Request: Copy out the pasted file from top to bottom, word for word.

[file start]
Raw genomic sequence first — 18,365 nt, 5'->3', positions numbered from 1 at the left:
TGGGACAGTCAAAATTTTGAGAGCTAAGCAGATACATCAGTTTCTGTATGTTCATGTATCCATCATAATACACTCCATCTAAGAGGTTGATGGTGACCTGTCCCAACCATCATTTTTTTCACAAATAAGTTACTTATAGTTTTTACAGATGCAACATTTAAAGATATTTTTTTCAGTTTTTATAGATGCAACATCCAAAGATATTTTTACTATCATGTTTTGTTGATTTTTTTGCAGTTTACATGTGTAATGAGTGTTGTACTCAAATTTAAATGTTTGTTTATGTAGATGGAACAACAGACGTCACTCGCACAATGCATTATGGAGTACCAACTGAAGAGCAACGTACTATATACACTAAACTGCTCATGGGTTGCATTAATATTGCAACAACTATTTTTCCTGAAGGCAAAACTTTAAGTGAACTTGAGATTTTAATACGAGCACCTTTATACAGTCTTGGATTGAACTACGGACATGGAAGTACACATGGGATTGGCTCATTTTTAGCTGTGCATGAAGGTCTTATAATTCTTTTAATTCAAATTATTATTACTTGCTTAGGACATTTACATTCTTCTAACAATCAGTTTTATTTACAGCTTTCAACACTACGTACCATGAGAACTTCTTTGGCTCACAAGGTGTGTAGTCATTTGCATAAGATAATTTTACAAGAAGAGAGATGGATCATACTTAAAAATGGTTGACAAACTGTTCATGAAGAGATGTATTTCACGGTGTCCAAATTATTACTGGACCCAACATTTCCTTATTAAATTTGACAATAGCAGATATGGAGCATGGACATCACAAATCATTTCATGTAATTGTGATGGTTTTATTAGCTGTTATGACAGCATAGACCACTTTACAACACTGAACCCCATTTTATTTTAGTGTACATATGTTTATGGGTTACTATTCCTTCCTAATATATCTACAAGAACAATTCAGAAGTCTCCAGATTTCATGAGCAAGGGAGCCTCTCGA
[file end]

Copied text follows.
Raw genomic sequence first — 18,365 nt, 5'->3', positions numbered from 1 at the left:
TGGGACAGTCAAAATTTTGAGAGCTAAGCAGATACATCAGTTTCTGTATGTTCATGTATCCATCATAATACACTCCATCTAAGAGGTTGATGGTGACCTGTCCCAACCATCATTTTTTTCACAAATAAGTTACTTATAGTTTTTACAGATGCAACATTTAAAGATATTTTTTTCAGTTTTTATAGATGCAACATCCAAAGATATTTTTACTATCATGTTTTGTTGATTTTTTTGCAGTTTACATGTGTAATGAGTGTTGTACTCAAATTTAAATGTTTGTTTATGTAGATGGAACAACAGACGTCACTCGCACAATGCATTATGGAGTACCAACTGAAGAGCAACGTACTATATACACTAAACTGCTCATGGGTTGCATTAATATTGCAACAACTATTTTTCCTGAAGGCAAAACTTTAAGTGAACTTGAGATTTTAATACGAGCACCTTTATACAGTCTTGGATTGAACTACGGACATGGAAGTACACATGGGATTGGCTCATTTTTAGCTGTGCATGAAGGTCTTATAATTCTTTTAATTCAAATTATTATTACTTGCTTAGGACATTTACATTCTTCTAACAATCAGTTTTATTTACAGCTTTCAACACTACGTACCATGAGAACTTCTTTGGCTCACAAGGTGTGTAGTCATTTGCATAAGATAATTTTACAAGAAGAGAGATGGATCATACTTAAAAATGGTTGACAAACTGTTCATGAAGAGATGTATTTCACGGTGTCCAAATTATTACTGGACCCAACATTTCCTTATTAAATTTGACAATAGCAGATATGGAGCATGGACATCACAAATCATTTCATGTAATTGTGATGGTTTTATTAGCTGTTATGACAGCATAGACCACTTTACAACACTGAACCCCATTTTATTTTAGTGTACATATGTTTATGGGTTACTATTCCTTCCTAATATATCTACAAGAACAATTCAGAAGTCTCCAGATTTCATGAGCAAGGGAGCCTCTCGA